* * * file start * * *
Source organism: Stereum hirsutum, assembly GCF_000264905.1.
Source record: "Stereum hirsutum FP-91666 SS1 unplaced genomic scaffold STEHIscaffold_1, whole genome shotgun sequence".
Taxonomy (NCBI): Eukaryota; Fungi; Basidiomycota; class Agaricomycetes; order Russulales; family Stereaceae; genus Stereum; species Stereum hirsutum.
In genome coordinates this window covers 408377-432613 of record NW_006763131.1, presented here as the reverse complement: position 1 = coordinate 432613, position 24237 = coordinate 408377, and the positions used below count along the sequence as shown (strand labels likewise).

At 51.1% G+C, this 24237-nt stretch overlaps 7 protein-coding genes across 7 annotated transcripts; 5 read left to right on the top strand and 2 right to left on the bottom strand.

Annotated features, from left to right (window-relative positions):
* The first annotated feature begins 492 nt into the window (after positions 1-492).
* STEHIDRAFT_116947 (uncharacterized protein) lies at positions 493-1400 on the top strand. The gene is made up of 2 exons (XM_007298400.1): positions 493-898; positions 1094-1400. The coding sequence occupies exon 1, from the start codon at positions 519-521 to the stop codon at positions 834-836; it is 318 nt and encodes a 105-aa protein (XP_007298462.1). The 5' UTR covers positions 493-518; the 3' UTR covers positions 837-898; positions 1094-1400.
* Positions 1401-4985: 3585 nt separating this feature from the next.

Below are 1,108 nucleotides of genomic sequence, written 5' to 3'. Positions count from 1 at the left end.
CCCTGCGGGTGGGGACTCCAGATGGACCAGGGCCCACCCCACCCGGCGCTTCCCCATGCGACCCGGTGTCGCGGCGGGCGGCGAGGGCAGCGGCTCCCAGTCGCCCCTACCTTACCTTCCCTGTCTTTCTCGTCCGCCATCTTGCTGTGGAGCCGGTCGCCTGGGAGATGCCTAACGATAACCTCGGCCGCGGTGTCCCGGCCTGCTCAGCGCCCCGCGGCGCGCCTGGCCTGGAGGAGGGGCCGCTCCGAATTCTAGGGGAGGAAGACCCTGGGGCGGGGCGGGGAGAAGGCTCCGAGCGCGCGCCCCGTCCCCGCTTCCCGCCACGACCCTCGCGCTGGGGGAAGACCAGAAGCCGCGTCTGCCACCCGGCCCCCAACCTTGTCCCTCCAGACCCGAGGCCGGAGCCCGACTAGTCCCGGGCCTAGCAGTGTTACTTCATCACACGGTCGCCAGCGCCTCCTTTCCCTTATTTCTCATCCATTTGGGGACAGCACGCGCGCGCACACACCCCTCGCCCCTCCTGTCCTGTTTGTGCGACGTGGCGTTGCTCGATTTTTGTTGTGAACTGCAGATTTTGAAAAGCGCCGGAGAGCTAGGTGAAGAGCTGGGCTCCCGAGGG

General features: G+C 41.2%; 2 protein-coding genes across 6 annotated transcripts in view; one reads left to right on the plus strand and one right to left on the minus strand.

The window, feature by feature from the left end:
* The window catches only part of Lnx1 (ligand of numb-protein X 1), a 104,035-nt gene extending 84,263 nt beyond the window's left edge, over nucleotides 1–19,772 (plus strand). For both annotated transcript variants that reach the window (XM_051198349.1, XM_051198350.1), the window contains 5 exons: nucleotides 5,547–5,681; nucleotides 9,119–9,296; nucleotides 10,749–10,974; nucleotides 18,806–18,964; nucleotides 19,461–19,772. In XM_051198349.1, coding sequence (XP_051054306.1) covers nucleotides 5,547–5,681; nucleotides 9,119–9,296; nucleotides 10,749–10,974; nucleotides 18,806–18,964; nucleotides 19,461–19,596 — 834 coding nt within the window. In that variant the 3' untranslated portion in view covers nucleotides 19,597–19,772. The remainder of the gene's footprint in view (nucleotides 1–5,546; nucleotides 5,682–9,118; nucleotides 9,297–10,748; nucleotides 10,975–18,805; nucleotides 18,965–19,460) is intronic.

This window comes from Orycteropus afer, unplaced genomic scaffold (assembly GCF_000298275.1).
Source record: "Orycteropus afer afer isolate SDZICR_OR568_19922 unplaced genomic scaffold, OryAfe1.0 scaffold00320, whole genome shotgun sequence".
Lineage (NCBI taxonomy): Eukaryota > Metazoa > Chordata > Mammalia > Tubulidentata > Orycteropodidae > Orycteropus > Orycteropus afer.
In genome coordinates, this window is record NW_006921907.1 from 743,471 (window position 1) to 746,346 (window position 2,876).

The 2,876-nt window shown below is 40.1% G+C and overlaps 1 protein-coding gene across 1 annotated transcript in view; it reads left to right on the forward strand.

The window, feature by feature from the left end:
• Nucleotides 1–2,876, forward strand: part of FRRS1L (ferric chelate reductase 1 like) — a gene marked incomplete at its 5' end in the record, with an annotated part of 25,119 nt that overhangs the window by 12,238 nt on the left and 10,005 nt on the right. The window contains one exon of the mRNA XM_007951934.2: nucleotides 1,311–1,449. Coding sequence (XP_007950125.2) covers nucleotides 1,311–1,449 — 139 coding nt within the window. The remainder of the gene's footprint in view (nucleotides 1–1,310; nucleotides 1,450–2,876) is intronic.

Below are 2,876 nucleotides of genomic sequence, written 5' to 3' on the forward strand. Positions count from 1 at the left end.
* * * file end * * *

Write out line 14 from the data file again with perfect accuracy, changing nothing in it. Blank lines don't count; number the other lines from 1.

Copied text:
* The window catches only part of Lnx1 (ligand of numb-protein X 1), a 104,035-nt gene extending 84,263 nt beyond the window's left edge, over nucleotides 1–19,772 (plus strand). For both annotated transcript variants that reach the window (XM_051198349.1, XM_051198350.1), the window contains 5 exons: nucleotides 5,547–5,681; nucleotides 9,119–9,296; nucleotides 10,749–10,974; nucleotides 18,806–18,964; nucleotides 19,461–19,772. In XM_051198349.1, coding sequence (XP_051054306.1) covers nucleotides 5,547–5,681; nucleotides 9,119–9,296; nucleotides 10,749–10,974; nucleotides 18,806–18,964; nucleotides 19,461–19,596 — 834 coding nt within the window. In that variant the 3' untranslated portion in view covers nucleotides 19,597–19,772. The remainder of the gene's footprint in view (nucleotides 1–5,546; nucleotides 5,682–9,118; nucleotides 9,297–10,748; nucleotides 10,975–18,805; nucleotides 18,965–19,460) is intronic.